The Doom That Came to Gotham can be a little tricky to find since it has never been collected as a trade, but it’s well worth the time to hunt down. Originally published as three prestige format issues at $4.95 each, the series can price up a bit these days due to the rarity of coming across all of the issues at the same time. The last set we had went for $30 and it moved quick. I’ve only had maybe one or two complete sets pop up in the past few years, so its safe to say most people hold onto their copies and never sell them back. While I would hope DC would publish a trade at no more than $19.99, I would personally be willing to pay a bit more just because the book is so awesome.
Set in 1928, Bruce Wayne returns to Gotham after finding the sole survivor of the Cobblepot Expedition in Antarctica. After witnessing some bizarre events and the horrible evidence of creatures from beyond, Wayne and his three wards Dick, Jason, and Tim are haunted by warnings of an approaching doom and a number of familiar villains all tainted by Lovecraftian horror.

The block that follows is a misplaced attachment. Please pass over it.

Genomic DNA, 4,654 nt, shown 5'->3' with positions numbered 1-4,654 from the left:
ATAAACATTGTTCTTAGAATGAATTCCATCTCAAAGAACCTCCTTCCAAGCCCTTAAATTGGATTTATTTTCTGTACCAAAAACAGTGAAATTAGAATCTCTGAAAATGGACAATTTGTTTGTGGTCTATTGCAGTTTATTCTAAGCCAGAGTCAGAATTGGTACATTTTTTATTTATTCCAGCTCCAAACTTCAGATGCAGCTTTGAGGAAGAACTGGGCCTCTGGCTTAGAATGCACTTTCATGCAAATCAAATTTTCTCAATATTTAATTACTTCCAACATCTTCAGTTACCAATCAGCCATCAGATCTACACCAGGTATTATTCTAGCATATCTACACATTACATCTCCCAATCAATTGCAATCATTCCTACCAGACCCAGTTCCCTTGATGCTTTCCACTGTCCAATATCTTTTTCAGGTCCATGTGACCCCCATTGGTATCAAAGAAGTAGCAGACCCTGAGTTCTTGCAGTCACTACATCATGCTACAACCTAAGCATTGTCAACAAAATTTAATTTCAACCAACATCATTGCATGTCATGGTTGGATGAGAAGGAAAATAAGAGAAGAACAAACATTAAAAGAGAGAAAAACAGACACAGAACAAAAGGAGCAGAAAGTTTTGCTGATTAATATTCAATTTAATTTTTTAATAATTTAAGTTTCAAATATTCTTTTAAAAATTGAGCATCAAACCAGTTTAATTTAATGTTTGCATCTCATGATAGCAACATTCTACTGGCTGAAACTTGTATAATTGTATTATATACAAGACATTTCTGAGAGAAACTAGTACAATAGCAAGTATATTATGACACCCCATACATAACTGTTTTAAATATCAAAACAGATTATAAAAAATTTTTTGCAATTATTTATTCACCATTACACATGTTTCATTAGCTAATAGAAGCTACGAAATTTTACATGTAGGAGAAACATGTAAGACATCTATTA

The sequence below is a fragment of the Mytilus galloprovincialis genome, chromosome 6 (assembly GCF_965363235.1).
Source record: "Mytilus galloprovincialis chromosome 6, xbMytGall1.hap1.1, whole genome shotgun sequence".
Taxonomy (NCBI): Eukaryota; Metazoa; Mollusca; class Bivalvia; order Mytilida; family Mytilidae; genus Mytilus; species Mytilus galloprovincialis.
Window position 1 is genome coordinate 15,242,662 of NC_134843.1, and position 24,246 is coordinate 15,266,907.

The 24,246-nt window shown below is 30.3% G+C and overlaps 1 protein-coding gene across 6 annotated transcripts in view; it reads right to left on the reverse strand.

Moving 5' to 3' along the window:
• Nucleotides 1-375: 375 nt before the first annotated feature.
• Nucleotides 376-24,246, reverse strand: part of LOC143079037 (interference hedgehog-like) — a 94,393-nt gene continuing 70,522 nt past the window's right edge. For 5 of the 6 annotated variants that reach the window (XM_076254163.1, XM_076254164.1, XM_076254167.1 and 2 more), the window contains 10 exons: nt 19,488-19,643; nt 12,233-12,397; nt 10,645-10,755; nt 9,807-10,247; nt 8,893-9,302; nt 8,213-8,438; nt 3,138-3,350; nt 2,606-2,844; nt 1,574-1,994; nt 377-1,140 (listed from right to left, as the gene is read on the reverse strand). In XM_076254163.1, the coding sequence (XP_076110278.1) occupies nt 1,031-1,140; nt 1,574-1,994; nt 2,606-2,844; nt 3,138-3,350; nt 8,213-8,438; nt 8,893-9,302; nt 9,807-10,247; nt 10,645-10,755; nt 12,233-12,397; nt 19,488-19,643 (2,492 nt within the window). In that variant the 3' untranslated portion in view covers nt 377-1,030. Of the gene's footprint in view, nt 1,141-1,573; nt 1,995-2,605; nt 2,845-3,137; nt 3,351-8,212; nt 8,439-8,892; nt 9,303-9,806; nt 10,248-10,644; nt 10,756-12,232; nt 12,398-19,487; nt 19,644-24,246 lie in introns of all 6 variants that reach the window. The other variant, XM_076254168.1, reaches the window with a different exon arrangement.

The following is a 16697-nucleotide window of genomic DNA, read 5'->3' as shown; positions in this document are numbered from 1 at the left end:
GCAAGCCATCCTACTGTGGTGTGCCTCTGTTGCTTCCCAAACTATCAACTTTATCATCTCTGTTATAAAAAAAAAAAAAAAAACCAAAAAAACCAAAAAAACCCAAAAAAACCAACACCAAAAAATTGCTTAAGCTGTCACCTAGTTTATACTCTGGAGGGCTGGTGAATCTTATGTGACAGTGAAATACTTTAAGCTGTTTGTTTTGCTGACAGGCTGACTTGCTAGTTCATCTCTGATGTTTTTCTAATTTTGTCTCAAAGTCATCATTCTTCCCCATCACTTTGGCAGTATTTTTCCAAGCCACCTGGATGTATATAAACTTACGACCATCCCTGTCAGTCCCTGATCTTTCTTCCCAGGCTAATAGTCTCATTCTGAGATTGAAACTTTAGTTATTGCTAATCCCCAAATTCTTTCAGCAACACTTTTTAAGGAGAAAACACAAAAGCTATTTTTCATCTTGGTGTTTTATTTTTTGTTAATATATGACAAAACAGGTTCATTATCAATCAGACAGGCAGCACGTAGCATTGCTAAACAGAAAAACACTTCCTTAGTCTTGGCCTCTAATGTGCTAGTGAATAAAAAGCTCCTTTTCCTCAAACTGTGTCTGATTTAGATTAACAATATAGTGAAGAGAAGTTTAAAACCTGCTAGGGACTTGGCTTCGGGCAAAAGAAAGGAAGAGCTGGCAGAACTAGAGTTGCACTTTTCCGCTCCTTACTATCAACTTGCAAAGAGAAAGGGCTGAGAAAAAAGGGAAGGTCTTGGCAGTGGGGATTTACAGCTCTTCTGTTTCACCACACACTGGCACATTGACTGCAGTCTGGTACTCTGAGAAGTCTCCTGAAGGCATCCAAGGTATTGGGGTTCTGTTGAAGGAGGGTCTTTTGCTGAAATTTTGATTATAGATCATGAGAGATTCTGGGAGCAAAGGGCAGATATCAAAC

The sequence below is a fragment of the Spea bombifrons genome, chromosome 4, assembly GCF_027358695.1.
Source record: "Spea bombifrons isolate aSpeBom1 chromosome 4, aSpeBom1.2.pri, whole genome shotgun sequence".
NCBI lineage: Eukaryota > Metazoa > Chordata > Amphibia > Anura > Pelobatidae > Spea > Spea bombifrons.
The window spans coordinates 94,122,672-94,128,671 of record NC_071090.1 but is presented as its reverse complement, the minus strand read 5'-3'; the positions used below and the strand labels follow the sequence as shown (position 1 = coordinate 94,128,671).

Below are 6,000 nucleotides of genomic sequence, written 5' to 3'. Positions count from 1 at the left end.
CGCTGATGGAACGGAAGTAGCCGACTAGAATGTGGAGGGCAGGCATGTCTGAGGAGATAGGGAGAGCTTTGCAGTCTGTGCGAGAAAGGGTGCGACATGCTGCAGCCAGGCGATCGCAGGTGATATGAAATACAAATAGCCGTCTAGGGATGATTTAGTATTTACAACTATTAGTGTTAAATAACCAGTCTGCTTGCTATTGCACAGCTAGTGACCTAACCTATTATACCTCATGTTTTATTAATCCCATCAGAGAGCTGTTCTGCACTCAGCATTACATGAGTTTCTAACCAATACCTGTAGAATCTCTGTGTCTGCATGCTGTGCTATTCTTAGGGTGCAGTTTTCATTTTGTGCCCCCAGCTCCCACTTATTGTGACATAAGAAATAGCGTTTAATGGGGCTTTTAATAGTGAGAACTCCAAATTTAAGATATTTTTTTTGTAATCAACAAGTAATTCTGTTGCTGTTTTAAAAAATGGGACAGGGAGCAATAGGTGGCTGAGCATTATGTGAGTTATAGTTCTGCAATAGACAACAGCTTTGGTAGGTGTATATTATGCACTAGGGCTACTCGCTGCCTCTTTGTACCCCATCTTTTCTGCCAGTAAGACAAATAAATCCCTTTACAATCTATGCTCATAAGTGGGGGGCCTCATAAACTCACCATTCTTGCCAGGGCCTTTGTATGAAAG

If you’re a Batman fan and a Lovecraft fan then you’re pretty much required to check this out. Sometimes with Elseworld books the creators jam-pack as many familiar characters with no real thought of purpose or plotting, but with this story Mignola does a fantastic job of melding two completely separate mythologies into a new and disturbing creation. Ra’s and Talia Al Ghul, Killer Croc, Langstrom, Mr Freeze, Etrigan, and Harvey Dent are just some of the familiar faces thrown in and melded into a number of strange Lovecraftian concepts and creatures.
The story and scripting are well paced and have a great flow that would have otherwise been shunted if not given three issues to play around and expand the concept. Nixey’s art is top notch as well, oozing that familiar supernatural feel of Mignola’s Hellboy but lending a more organic and creepy physical aspect to the horror.
More proof that DC should bring back the Elseworld imprint and let creators experiment and go crazy with their characters.